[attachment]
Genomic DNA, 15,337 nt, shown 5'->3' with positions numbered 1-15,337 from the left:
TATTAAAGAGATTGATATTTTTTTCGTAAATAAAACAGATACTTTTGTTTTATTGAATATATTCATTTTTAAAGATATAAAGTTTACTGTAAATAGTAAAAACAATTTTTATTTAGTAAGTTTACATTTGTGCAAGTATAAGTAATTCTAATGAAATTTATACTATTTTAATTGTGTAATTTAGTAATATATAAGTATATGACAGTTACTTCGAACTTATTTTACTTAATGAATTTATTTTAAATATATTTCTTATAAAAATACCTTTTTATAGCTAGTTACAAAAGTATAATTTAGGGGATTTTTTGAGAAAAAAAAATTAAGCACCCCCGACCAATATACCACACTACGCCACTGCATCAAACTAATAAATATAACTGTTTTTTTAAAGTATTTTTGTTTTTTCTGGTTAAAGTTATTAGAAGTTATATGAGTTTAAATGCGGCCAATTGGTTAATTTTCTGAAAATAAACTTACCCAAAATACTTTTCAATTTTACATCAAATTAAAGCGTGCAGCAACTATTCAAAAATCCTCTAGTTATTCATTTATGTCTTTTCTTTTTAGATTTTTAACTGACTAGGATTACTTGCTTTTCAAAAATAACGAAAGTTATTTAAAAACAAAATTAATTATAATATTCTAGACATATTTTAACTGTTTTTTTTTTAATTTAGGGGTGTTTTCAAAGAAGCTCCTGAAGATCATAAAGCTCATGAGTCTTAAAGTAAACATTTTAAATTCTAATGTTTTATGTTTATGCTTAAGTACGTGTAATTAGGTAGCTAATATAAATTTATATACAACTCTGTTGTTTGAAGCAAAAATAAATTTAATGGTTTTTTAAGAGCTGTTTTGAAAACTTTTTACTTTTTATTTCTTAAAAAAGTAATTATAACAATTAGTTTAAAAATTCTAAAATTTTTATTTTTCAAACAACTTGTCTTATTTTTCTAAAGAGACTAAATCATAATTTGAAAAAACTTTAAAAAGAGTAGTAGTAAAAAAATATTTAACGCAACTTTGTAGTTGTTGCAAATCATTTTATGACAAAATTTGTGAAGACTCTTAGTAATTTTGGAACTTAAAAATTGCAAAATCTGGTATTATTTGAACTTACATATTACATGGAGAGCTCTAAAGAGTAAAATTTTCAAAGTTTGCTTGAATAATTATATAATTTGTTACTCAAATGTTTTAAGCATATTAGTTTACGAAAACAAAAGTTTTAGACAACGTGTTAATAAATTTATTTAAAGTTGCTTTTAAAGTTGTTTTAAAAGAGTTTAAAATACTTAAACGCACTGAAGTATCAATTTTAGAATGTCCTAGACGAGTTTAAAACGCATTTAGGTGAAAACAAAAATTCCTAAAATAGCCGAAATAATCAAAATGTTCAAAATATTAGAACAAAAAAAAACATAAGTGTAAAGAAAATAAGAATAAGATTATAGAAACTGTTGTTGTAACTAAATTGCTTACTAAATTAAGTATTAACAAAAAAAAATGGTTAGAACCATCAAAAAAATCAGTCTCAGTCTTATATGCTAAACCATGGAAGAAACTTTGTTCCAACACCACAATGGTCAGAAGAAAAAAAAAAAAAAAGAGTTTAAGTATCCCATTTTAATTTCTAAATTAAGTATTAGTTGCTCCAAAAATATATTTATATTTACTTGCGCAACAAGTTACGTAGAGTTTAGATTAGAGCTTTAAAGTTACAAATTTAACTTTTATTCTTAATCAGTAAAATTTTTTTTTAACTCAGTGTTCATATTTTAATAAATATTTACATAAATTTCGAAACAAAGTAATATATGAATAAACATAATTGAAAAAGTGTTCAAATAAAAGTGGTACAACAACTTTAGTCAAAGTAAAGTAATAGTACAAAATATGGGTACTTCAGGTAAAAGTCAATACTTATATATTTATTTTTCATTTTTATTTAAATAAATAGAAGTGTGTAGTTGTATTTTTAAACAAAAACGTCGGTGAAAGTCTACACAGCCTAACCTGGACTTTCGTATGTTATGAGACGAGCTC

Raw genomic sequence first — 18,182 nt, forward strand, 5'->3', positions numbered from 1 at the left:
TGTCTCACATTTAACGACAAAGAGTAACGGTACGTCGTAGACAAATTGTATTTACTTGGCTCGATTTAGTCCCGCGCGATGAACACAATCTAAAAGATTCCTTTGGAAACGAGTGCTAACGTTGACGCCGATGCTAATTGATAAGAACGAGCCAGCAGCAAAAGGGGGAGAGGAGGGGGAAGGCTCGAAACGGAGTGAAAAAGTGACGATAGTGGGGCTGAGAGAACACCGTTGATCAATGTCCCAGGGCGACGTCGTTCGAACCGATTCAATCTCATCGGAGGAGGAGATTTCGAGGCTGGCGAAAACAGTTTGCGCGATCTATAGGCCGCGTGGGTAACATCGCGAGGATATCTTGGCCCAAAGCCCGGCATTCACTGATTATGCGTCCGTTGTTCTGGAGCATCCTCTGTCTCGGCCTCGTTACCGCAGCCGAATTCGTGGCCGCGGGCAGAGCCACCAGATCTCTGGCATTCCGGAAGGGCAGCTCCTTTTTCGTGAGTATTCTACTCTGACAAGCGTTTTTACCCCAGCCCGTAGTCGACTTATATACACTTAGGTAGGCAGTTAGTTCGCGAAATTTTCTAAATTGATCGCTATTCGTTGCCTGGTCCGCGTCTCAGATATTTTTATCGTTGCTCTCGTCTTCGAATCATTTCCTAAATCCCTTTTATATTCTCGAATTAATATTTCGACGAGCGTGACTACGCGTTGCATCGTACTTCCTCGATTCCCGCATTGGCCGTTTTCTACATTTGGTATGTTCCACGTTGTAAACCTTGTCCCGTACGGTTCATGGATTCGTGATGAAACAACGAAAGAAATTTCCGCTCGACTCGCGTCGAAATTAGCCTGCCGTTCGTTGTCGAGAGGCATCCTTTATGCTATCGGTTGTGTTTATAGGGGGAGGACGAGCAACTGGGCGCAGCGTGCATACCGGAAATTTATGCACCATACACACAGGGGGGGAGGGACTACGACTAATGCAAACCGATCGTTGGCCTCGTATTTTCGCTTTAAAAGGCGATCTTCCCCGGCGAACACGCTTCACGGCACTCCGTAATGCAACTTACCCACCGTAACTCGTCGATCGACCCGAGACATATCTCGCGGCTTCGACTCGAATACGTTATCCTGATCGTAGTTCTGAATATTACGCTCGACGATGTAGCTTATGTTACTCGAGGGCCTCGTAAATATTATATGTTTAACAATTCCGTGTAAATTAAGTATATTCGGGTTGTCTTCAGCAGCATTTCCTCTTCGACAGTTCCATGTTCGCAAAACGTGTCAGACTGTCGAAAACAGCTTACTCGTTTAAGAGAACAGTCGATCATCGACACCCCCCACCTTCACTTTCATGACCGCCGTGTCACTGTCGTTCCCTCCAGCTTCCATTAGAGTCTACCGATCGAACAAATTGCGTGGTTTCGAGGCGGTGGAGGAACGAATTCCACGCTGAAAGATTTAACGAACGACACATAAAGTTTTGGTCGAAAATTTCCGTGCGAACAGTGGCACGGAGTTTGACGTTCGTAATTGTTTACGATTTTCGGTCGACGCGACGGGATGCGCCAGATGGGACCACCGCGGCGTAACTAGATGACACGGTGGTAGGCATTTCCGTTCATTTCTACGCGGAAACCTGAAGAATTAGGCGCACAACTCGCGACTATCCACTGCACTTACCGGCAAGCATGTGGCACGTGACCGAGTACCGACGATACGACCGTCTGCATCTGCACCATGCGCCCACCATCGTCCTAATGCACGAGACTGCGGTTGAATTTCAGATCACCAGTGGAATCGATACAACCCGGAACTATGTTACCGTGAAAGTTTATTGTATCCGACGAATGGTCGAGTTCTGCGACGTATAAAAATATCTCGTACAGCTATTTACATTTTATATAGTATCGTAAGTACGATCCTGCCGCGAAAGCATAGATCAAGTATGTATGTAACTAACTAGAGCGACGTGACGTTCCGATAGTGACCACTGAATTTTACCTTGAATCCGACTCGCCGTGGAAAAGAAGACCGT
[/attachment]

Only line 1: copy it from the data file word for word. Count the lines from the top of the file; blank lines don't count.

Genomic DNA, 15,337 nt, shown 5'->3' with positions numbered 1-15,337 from the left: